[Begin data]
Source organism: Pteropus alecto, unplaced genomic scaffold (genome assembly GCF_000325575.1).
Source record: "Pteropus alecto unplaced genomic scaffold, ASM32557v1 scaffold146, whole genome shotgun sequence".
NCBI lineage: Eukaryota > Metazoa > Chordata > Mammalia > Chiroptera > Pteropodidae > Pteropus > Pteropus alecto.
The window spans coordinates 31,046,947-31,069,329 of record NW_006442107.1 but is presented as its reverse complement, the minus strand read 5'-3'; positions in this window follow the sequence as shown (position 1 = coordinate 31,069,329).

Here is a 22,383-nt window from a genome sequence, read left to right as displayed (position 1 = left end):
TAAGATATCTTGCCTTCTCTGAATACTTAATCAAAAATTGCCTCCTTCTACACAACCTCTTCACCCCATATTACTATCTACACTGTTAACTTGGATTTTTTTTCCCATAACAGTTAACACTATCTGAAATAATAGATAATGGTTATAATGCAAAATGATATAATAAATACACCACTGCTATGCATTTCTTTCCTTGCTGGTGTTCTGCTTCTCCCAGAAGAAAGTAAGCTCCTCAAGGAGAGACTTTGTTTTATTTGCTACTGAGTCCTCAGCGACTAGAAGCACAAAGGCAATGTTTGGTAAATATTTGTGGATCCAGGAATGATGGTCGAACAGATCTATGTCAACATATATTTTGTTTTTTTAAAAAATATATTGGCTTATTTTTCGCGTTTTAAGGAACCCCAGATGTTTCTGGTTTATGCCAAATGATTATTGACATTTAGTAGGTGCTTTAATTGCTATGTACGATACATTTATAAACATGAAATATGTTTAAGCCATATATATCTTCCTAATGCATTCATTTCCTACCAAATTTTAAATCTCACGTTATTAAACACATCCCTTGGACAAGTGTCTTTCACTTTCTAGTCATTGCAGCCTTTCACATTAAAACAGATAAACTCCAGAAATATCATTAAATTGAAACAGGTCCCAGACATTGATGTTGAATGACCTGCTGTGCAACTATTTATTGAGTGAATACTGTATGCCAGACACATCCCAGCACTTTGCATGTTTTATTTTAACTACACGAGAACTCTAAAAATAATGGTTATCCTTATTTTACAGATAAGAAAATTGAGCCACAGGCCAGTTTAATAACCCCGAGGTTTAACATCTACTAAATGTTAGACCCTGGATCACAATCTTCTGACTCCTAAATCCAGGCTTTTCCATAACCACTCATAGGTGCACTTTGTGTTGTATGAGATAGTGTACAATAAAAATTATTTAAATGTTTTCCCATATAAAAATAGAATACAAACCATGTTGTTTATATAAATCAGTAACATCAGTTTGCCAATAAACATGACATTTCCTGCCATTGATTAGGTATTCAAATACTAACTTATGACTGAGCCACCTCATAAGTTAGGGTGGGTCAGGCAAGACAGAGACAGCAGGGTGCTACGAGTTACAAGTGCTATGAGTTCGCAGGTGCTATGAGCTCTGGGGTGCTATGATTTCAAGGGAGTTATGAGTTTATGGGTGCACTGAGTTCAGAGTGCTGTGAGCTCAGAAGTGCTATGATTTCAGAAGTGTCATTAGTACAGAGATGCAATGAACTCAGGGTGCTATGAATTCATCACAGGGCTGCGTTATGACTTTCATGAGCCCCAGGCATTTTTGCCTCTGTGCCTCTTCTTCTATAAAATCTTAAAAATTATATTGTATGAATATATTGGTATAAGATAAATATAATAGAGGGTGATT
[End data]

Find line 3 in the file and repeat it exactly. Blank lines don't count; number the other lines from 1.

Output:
NCBI lineage: Eukaryota > Metazoa > Chordata > Mammalia > Chiroptera > Pteropodidae > Pteropus > Pteropus alecto.